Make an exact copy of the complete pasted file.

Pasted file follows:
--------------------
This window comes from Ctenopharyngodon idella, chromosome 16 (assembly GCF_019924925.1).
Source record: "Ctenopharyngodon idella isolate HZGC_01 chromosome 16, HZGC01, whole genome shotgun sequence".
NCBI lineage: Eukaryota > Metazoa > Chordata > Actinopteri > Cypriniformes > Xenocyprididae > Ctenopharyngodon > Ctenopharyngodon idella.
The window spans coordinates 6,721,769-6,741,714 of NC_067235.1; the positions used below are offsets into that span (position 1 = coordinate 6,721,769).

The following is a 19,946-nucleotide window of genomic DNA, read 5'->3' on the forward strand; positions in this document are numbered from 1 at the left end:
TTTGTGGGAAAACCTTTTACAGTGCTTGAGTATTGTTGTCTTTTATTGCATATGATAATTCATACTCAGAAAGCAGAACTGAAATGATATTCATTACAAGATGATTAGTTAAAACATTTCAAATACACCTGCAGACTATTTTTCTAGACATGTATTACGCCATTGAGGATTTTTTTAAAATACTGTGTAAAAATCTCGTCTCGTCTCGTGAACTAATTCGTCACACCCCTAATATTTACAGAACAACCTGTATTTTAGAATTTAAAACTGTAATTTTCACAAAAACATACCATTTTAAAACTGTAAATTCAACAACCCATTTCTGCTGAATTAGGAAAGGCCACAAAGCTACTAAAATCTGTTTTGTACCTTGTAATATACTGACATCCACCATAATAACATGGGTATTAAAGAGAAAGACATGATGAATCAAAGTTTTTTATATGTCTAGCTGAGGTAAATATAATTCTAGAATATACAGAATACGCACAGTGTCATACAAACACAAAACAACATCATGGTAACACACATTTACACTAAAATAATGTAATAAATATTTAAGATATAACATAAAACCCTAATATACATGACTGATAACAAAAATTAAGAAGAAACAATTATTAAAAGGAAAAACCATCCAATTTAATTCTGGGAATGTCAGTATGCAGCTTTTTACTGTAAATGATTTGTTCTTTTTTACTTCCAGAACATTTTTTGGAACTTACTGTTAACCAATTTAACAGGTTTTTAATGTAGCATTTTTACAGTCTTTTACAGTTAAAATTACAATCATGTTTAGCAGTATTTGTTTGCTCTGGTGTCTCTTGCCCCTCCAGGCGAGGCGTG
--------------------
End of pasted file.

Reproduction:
This window comes from Ctenopharyngodon idella, chromosome 16 (assembly GCF_019924925.1).
Source record: "Ctenopharyngodon idella isolate HZGC_01 chromosome 16, HZGC01, whole genome shotgun sequence".
NCBI lineage: Eukaryota > Metazoa > Chordata > Actinopteri > Cypriniformes > Xenocyprididae > Ctenopharyngodon > Ctenopharyngodon idella.
The window spans coordinates 6,721,769-6,741,714 of NC_067235.1; the positions used below are offsets into that span (position 1 = coordinate 6,721,769).

The following is a 19,946-nucleotide window of genomic DNA, read 5'->3' on the forward strand; positions in this document are numbered from 1 at the left end:
TTTGTGGGAAAACCTTTTACAGTGCTTGAGTATTGTTGTCTTTTATTGCATATGATAATTCATACTCAGAAAGCAGAACTGAAATGATATTCATTACAAGATGATTAGTTAAAACATTTCAAATACACCTGCAGACTATTTTTCTAGACATGTATTACGCCATTGAGGATTTTTTTAAAATACTGTGTAAAAATCTCGTCTCGTCTCGTGAACTAATTCGTCACACCCCTAATATTTACAGAACAACCTGTATTTTAGAATTTAAAACTGTAATTTTCACAAAAACATACCATTTTAAAACTGTAAATTCAACAACCCATTTCTGCTGAATTAGGAAAGGCCACAAAGCTACTAAAATCTGTTTTGTACCTTGTAATATACTGACATCCACCATAATAACATGGGTATTAAAGAGAAAGACATGATGAATCAAAGTTTTTTATATGTCTAGCTGAGGTAAATATAATTCTAGAATATACAGAATACGCACAGTGTCATACAAACACAAAACAACATCATGGTAACACACATTTACACTAAAATAATGTAATAAATATTTAAGATATAACATAAAACCCTAATATACATGACTGATAACAAAAATTAAGAAGAAACAATTATTAAAAGGAAAAACCATCCAATTTAATTCTGGGAATGTCAGTATGCAGCTTTTTACTGTAAATGATTTGTTCTTTTTTACTTCCAGAACATTTTTTGGAACTTACTGTTAACCAATTTAACAGGTTTTTAATGTAGCATTTTTACAGTCTTTTACAGTTAAAATTACAATCATGTTTAGCAGTATTTGTTTGCTCTGGTGTCTCTTGCCCCTCCAGGCGAGGCGTG